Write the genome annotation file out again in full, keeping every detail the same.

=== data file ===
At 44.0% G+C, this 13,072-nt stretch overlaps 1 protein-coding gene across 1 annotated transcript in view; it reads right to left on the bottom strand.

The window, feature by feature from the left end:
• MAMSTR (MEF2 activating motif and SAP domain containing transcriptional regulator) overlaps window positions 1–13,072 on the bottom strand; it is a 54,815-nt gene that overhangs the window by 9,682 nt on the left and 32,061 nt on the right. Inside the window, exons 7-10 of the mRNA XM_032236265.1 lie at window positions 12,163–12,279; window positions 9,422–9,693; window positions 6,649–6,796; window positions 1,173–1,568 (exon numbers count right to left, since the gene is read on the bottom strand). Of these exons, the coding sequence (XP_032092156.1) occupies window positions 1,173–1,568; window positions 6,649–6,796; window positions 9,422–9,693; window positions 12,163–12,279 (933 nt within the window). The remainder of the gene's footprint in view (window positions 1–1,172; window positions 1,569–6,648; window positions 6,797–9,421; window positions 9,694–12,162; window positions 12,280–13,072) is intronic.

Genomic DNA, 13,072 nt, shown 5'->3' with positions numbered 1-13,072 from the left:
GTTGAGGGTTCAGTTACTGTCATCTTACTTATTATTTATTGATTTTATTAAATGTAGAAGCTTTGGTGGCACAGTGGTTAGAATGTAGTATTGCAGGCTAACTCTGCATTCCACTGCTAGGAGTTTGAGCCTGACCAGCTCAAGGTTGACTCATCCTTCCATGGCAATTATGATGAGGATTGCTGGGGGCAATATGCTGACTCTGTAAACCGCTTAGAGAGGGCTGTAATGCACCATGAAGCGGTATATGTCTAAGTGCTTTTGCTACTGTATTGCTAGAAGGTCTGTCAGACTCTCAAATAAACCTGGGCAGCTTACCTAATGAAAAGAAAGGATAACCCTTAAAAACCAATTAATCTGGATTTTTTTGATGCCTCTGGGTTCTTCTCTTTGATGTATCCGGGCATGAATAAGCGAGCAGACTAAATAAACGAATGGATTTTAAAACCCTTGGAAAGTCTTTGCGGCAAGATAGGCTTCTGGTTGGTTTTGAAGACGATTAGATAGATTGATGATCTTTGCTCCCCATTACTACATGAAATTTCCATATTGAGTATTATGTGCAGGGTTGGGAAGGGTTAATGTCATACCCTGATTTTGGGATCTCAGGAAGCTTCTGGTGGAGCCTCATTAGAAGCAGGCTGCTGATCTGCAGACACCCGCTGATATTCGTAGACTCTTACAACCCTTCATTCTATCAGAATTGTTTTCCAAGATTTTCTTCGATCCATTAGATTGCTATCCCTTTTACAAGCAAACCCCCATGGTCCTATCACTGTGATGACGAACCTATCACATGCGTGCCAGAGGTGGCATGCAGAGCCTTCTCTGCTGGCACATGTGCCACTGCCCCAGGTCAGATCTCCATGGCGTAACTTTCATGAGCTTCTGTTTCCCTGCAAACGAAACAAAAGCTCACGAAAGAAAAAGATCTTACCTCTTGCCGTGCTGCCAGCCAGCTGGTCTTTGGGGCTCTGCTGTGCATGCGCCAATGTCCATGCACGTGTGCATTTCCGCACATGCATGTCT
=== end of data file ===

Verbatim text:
At 44.0% G+C, this 13,072-nt stretch overlaps 1 protein-coding gene across 1 annotated transcript in view; it reads right to left on the bottom strand.

The window, feature by feature from the left end:
• MAMSTR (MEF2 activating motif and SAP domain containing transcriptional regulator) overlaps window positions 1–13,072 on the bottom strand; it is a 54,815-nt gene that overhangs the window by 9,682 nt on the left and 32,061 nt on the right. Inside the window, exons 7-10 of the mRNA XM_032236265.1 lie at window positions 12,163–12,279; window positions 9,422–9,693; window positions 6,649–6,796; window positions 1,173–1,568 (exon numbers count right to left, since the gene is read on the bottom strand). Of these exons, the coding sequence (XP_032092156.1) occupies window positions 1,173–1,568; window positions 6,649–6,796; window positions 9,422–9,693; window positions 12,163–12,279 (933 nt within the window). The remainder of the gene's footprint in view (window positions 1–1,172; window positions 1,569–6,648; window positions 6,797–9,421; window positions 9,694–12,162; window positions 12,280–13,072) is intronic.

Genomic DNA, 13,072 nt, shown 5'->3' with positions numbered 1-13,072 from the left:
GTTGAGGGTTCAGTTACTGTCATCTTACTTATTATTTATTGATTTTATTAAATGTAGAAGCTTTGGTGGCACAGTGGTTAGAATGTAGTATTGCAGGCTAACTCTGCATTCCACTGCTAGGAGTTTGAGCCTGACCAGCTCAAGGTTGACTCATCCTTCCATGGCAATTATGATGAGGATTGCTGGGGGCAATATGCTGACTCTGTAAACCGCTTAGAGAGGGCTGTAATGCACCATGAAGCGGTATATGTCTAAGTGCTTTTGCTACTGTATTGCTAGAAGGTCTGTCAGACTCTCAAATAAACCTGGGCAGCTTACCTAATGAAAAGAAAGGATAACCCTTAAAAACCAATTAATCTGGATTTTTTTGATGCCTCTGGGTTCTTCTCTTTGATGTATCCGGGCATGAATAAGCGAGCAGACTAAATAAACGAATGGATTTTAAAACCCTTGGAAAGTCTTTGCGGCAAGATAGGCTTCTGGTTGGTTTTGAAGACGATTAGATAGATTGATGATCTTTGCTCCCCATTACTACATGAAATTTCCATATTGAGTATTATGTGCAGGGTTGGGAAGGGTTAATGTCATACCCTGATTTTGGGATCTCAGGAAGCTTCTGGTGGAGCCTCATTAGAAGCAGGCTGCTGATCTGCAGACACCCGCTGATATTCGTAGACTCTTACAACCCTTCATTCTATCAGAATTGTTTTCCAAGATTTTCTTCGATCCATTAGATTGCTATCCCTTTTACAAGCAAACCCCCATGGTCCTATCACTGTGATGACGAACCTATCACATGCGTGCCAGAGGTGGCATGCAGAGCCTTCTCTGCTGGCACATGTGCCACTGCCCCAGGTCAGATCTCCATGGCGTAACTTTCATGAGCTTCTGTTTCCCTGCAAACGAAACAAAAGCTCACGAAAGAAAAAGATCTTACCTCTTGCCGTGCTGCCAGCCAGCTGGTCTTTGGGGCTCTGCTGTGCATGCGCCAATGTCCATGCACGTGTGCATTTCCGCACATGCATGTCT